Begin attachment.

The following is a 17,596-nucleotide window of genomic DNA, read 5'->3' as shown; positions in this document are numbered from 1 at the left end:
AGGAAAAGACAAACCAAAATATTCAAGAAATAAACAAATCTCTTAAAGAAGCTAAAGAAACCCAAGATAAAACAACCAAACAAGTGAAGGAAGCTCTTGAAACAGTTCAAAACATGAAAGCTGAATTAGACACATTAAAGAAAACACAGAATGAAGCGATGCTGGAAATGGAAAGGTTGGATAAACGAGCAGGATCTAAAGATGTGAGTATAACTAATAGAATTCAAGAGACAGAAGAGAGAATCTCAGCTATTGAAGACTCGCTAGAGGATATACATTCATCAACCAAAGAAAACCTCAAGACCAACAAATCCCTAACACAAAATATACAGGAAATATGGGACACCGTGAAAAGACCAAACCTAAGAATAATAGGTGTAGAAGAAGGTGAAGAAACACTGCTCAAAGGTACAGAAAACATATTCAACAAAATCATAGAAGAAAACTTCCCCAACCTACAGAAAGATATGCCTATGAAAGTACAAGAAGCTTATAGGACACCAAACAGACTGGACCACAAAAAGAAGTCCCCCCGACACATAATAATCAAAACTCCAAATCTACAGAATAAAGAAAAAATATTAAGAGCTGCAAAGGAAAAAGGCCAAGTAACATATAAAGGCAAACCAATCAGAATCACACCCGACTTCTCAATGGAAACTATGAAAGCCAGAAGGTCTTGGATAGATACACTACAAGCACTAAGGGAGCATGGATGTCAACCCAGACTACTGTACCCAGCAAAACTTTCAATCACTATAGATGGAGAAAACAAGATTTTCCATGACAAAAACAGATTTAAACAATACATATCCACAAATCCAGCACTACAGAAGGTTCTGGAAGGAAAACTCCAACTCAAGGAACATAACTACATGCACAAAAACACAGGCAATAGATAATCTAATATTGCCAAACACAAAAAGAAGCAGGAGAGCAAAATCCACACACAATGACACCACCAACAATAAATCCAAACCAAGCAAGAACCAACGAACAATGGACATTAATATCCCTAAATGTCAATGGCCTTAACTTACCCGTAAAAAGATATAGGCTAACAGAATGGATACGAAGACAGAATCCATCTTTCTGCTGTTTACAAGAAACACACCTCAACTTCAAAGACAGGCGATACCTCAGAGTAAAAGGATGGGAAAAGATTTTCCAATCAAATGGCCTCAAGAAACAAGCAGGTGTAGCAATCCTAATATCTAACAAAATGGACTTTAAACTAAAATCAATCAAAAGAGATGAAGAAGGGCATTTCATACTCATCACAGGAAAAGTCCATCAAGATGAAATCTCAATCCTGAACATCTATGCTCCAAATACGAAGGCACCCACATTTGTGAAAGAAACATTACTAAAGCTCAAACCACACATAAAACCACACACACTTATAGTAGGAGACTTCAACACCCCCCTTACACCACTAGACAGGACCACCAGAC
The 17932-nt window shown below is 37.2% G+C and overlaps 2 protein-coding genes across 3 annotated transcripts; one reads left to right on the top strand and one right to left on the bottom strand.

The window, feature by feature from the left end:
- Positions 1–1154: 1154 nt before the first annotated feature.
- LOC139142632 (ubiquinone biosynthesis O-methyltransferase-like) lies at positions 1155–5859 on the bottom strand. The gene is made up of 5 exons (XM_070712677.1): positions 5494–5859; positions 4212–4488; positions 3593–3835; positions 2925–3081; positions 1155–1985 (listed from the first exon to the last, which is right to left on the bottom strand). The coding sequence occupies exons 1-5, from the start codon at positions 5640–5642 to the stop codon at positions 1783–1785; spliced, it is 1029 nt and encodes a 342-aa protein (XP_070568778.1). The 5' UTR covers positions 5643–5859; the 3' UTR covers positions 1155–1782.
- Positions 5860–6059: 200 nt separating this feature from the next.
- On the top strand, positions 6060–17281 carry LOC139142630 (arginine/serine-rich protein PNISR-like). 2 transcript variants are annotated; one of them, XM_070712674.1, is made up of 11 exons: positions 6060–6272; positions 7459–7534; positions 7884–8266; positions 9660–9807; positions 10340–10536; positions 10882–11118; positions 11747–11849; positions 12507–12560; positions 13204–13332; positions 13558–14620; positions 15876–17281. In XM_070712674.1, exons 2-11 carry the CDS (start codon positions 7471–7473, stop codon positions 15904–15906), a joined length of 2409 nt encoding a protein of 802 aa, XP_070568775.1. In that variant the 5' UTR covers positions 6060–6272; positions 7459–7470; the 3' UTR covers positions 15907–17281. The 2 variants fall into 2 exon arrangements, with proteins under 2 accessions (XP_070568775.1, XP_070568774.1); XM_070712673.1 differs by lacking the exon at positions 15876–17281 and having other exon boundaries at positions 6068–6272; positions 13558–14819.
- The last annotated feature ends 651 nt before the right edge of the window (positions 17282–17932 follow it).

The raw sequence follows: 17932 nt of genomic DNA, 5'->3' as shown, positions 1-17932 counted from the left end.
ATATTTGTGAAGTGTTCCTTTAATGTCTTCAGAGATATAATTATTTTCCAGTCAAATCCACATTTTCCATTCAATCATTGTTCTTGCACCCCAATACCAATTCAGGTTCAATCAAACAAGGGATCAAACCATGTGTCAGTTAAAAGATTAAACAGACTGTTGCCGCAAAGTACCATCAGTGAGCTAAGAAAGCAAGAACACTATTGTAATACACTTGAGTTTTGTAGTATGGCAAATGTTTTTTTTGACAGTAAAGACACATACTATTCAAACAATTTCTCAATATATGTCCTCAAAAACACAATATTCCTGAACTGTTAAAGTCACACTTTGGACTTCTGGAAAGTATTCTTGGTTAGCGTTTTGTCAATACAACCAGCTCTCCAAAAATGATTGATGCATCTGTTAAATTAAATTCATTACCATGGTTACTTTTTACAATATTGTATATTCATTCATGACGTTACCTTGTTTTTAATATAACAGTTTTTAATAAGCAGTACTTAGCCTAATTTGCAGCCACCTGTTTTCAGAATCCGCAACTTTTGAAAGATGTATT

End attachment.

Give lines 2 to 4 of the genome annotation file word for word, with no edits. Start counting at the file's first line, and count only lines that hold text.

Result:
AGGAAAAGACAAACCAAAATATTCAAGAAATAAACAAATCTCTTAAAGAAGCTAAAGAAACCCAAGATAAAACAACCAAACAAGTGAAGGAAGCTCTTGAAACAGTTCAAAACATGAAAGCTGAATTAGACACATTAAAGAAAACACAGAATGAAGCGATGCTGGAAATGGAAAGGTTGGATAAACGAGCAGGATCTAAAGATGTGAGTATAACTAATAGAATTCAAGAGACAGAAGAGAGAATCTCAGCTATTGAAGACTCGCTAGAGGATATACATTCATCAACCAAAGAAAACCTCAAGACCAACAAATCCCTAACACAAAATATACAGGAAATATGGGACACCGTGAAAAGACCAAACCTAAGAATAATAGGTGTAGAAGAAGGTGAAGAAACACTGCTCAAAGGTACAGAAAACATATTCAACAAAATCATAGAAGAAAACTTCCCCAACCTACAGAAAGATATGCCTATGAAAGTACAAGAAGCTTATAGGACACCAAACAGACTGGACCACAAAAAGAAGTCCCCCCGACACATAATAATCAAAACTCCAAATCTACAGAATAAAGAAAAAATATTAAGAGCTGCAAAGGAAAAAGGCCAAGTAACATATAAAGGCAAACCAATCAGAATCACACCCGACTTCTCAATGGAAACTATGAAAGCCAGAAGGTCTTGGATAGATACACTACAAGCACTAAGGGAGCATGGATGTCAACCCAGACTACTGTACCCAGCAAAACTTTCAATCACTATAGATGGAGAAAACAAGATTTTCCATGACAAAAACAGATTTAAACAATACATATCCACAAATCCAGCACTACAGAAGGTTCTGGAAGGAAAACTCCAACTCAAGGAACATAACTACATGCACAAAAACACAGGCAATAGATAATCTAATATTGCCAAACACAAAAAGAAGCAGGAGAGCAAAATCCACACACAATGACACCACCAACAATAAATCCAAACCAAGCAAGAACCAACGAACAATGGACATTAATATCCCTAAATGTCAATGGCCTTAACTTACCCGTAAAAAGATATAGGCTAACAGAATGGATACGAAGACAGAATCCATCTTTCTGCTGTTTACAAGAAACACACCTCAACTTCAAAGACAGGCGATACCTCAGAGTAAAAGGATGGGAAAAGATTTTCCAATCAAATGGCCTCAAGAAACAAGCAGGTGTAGCAATCCTAATATCTAACAAAATGGACTTTAAACTAAAATCAATCAAAAGAGATGAAGAAGGGCATTTCATACTCATCACAGGAAAAGTCCATCAAGATGAAATCTCAATCCTGAACATCTATGCTCCAAATACGAAGGCACCCACATTTGTGAAAGAAACATTACTAAAGCTCAAACCACACATAAAACCACACACACTTATAGTAGGAGACTTCAACACCCCCCTTACACCACTAGACAGGACCACCAGAC
The 17932-nt window shown below is 37.2% G+C and overlaps 2 protein-coding genes across 3 annotated transcripts; one reads left to right on the top strand and one right to left on the bottom strand.

The window, feature by feature from the left end: